Guest Feature by Michael Klassen
There’s evidence that our community connections are made more tenuous by modern urban living. There was a time when the neighbourhood school and local church stitched together the fabric of community. Today, a parent is just as likely to enroll their child out of the local school catchment as in, while our churches struggle to maintain their flocks in an increasingly secular world. It’s got so bad that the Vancouver Foundation is funding a study on our isolated lives, and seeking ways to bring us closer.
As a volunteer community organizer, I’ve seen what a struggle it is to get people involved in their own neighbourhoods. In Vancouver’s boroughs, there are many obstacles to making a connection with your neighbours – language and cultural barriers, poor urban design and lack of public space, distractions such as TV and internet, and yes, even the lowly remote control garage door opener. It’s possible that you could live in our city and never have any human contact with your neighbours.
The times demand that we use our imaginations to strengthen communities, like building homes that have a stronger connection with the street. With the internet we’re more connected than ever, yet we’re arguably more disconnected as communities at the same time. It’s likely we spend more face time with our smart phones and computer screens than talking face-to-face with friends or loved ones.
A few years ago, after enjoying some New Year’s Eve revelry with fellow parents, I wrote exuberantly about how technology pervaded neighbourhoods in an essay titled The Last Desktop. At the time, I asked how can we use devices like smart phones to create hyperlocal experiences. I saw the potential use for lamp standards along our streets – those hollow poles with a few wires dangling within – to act as digital beacons or bulletin boards.
Thanks to the extreme industriousness of a fellow volunteer and community leader named Lilli Wong, we took advantage of a neighbourhood matching grant to create yet another project in our Fraser Street neighbourhood. It was a chance to revisit the idea of turning lamp standards into community listening posts. I discussed the idea of “digital placemaking” in a blog post as the project got underway. Lilli ended up doing all the heavy lifting, including designing and facilitating a set of ten historical plaques. She would even enlist Vancouver historian John Atkin as a consultant.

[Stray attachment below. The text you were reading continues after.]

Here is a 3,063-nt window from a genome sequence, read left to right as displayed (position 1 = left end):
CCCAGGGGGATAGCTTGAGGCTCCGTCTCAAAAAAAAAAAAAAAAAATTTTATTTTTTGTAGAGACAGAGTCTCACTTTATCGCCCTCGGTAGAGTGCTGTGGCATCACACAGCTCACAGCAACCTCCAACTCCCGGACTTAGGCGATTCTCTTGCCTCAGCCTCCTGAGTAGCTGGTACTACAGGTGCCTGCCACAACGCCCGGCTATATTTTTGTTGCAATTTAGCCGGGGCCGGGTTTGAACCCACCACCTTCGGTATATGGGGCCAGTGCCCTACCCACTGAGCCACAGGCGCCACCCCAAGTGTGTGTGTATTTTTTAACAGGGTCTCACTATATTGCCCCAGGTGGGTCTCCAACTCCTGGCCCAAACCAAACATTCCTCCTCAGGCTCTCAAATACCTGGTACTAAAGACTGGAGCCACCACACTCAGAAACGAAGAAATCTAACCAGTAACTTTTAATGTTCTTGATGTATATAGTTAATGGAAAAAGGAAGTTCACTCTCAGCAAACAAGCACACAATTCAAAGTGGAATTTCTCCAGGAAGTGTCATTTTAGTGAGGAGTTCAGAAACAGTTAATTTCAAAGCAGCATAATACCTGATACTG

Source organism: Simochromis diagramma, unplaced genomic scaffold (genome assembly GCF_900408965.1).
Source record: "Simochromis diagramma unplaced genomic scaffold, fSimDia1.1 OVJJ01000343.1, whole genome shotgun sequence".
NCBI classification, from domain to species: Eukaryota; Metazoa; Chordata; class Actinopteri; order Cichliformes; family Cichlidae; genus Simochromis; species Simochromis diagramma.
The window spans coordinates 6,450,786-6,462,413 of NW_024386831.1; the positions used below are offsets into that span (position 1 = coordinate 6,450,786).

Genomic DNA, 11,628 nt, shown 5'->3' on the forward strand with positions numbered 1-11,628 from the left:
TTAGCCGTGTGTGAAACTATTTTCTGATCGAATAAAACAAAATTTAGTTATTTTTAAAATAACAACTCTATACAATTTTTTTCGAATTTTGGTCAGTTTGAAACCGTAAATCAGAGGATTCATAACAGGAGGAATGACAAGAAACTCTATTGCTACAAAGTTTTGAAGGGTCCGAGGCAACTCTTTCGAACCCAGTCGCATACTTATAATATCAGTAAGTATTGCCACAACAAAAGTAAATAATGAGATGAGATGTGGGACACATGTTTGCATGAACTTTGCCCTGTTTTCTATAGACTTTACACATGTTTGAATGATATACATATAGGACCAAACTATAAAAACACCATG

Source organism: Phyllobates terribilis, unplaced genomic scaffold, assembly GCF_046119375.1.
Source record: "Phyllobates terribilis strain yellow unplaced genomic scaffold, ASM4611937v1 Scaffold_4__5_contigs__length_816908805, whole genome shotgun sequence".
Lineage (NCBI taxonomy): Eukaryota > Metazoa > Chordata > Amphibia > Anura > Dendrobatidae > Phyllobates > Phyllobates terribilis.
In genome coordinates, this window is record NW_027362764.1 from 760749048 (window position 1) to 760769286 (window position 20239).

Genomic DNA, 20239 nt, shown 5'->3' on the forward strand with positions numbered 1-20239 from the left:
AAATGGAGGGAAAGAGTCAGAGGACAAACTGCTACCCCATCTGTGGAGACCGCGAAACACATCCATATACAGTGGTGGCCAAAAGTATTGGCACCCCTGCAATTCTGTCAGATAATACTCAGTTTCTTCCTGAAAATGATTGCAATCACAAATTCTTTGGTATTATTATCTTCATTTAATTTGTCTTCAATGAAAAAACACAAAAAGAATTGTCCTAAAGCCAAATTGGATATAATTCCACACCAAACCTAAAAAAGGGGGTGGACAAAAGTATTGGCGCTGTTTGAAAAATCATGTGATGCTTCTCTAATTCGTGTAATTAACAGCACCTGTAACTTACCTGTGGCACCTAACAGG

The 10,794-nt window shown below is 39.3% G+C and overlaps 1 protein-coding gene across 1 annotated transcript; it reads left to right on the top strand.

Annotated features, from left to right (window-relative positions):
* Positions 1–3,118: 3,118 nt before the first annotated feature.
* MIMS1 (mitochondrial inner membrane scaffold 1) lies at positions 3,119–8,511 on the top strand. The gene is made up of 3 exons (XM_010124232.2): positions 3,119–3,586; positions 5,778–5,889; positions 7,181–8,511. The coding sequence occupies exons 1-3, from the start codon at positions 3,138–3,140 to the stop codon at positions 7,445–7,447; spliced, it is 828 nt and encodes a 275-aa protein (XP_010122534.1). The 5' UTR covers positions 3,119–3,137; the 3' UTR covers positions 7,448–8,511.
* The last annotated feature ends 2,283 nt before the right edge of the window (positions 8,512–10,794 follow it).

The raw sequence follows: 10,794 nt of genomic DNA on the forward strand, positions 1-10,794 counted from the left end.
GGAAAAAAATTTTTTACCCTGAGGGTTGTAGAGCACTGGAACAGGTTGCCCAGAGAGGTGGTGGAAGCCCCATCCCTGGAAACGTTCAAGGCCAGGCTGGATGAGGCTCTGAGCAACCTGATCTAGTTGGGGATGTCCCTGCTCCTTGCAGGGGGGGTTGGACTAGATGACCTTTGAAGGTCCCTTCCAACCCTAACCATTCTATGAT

The finished product we dubbed as Vancouver Street Stories. There are ten plaques in total – nine are along Fraser Street, and the tenth is nearby the Cedar Cottage Neighbourhood House (our non-profit partner) located on Victoria Drive. With the Street Stories project we had three goals:
- Show some neighbourhood pride by sharing part of the area’s history;
- Recognize that history is always being made, and to provide a venue that is less static than just hanging a plaque;
- Create ways for members of the community to share their stories and connect.
That’s why we came up with a tag line: “Find the Plaques to Make History“. Each of us are able to add our mark as every plaque is stamped with a QR code that connects to a web page with a comment form. Each plaque also has its own Foursquare check-in, for those who are familiar with the popular geolocation app.
For example, with Foursquare if you happen to be nearby Fraser Street at the intersection of East 33rd Avenue you’ll find the The Legend of Simon Hirschberg plaque. That location will link you to the Foursquare check-in, where you can leave your stamp by posting a tip for future visitors.
The ten plaques – each depicting a bit of local history – are labelled as follows:
- Streetcars of Fraser Street
- Lost Streams of Vancouver
- History of Fraser Street
- Ruth Morton Memorial Baptist Church
- G.W. Ledingham and Company
- Sir Richard McBride Elementary School & Annex
- The Legend of Simon Hirschberg
- Mountain View Cemetery
- History of South Vancouver
- Cedar Cottage Neighbourhood House
The truth is with an experiment like this you do not know what parts of it will work. It will take some brave souls to start commenting and checking in to get things rolling. There is little doubt, however, that this practice will be emulated in the future by others, possibly connecting the next popular social media platform or application with a point on the map, a piece of history, and the people who live and work nearby.
Mike Klassen (@MikeKlassen) is a communications professional, community organizer and co-founder of City Caucus.